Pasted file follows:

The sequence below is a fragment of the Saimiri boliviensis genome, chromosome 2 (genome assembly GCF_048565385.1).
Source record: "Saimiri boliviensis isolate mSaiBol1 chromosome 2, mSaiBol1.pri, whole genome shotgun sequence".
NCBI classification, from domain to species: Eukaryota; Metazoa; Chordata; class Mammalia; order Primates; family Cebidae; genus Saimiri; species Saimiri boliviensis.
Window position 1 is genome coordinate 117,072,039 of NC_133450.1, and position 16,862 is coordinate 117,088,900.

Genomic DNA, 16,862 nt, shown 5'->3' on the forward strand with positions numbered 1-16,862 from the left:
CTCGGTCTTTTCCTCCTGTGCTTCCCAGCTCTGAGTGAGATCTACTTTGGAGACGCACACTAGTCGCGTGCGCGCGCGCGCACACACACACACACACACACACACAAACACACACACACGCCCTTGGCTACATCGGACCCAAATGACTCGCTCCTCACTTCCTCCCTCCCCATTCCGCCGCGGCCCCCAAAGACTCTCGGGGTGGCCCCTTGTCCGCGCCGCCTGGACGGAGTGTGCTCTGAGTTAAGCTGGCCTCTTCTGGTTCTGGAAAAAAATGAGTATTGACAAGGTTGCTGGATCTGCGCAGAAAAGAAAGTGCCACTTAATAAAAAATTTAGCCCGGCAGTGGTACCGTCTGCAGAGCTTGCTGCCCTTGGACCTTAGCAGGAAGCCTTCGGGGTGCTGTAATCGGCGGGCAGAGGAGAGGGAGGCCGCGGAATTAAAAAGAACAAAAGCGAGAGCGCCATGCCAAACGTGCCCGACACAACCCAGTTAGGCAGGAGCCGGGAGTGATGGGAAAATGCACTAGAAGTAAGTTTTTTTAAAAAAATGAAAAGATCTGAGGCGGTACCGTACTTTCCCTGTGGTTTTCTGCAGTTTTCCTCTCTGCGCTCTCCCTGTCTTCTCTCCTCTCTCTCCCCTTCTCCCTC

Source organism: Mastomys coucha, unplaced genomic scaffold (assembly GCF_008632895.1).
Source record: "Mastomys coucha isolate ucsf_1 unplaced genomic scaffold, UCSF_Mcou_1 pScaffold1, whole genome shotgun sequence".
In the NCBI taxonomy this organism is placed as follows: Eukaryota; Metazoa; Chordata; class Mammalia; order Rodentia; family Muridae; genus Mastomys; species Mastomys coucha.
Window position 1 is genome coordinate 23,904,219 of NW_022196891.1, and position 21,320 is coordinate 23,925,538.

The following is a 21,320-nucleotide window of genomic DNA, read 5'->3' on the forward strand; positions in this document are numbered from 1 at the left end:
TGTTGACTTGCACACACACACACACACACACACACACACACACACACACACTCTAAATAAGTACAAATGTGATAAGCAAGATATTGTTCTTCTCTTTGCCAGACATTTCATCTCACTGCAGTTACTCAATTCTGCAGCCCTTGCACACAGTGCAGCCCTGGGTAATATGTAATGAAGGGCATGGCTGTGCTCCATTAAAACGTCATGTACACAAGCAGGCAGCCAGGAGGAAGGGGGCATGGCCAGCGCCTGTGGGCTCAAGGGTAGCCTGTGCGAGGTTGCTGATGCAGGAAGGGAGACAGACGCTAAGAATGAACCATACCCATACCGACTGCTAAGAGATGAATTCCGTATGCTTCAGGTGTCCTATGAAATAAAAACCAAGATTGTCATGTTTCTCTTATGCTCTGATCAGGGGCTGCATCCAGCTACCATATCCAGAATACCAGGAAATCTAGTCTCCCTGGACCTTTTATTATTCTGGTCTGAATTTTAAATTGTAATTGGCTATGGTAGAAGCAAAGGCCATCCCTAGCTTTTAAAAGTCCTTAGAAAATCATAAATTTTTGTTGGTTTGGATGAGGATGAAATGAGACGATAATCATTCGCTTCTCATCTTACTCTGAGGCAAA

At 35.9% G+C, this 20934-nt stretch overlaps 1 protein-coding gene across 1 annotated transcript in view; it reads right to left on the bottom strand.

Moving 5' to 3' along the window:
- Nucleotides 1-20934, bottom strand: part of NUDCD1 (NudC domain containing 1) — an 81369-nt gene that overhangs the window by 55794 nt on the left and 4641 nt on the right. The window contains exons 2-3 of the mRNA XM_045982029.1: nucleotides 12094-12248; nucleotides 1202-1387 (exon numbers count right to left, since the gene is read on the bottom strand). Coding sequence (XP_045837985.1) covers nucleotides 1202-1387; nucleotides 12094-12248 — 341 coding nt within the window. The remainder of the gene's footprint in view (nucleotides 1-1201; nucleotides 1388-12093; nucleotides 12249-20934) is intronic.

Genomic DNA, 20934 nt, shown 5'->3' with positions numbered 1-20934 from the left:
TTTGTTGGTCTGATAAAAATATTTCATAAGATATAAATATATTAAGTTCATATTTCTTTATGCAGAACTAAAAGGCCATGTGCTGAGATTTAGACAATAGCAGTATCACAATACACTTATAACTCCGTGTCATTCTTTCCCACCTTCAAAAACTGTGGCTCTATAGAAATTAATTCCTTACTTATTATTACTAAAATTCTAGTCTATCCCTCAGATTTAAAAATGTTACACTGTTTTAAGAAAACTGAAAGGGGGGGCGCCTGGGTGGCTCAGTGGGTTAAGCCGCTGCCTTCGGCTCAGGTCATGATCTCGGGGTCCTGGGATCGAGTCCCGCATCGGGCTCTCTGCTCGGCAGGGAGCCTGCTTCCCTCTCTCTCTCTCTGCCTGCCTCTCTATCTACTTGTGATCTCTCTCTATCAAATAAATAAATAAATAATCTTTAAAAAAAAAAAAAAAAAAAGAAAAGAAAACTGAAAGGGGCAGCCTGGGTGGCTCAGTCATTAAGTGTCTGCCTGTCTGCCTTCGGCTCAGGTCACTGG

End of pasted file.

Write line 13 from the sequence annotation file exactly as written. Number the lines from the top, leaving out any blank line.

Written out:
At 35.9% G+C, this 20934-nt stretch overlaps 1 protein-coding gene across 1 annotated transcript in view; it reads right to left on the bottom strand.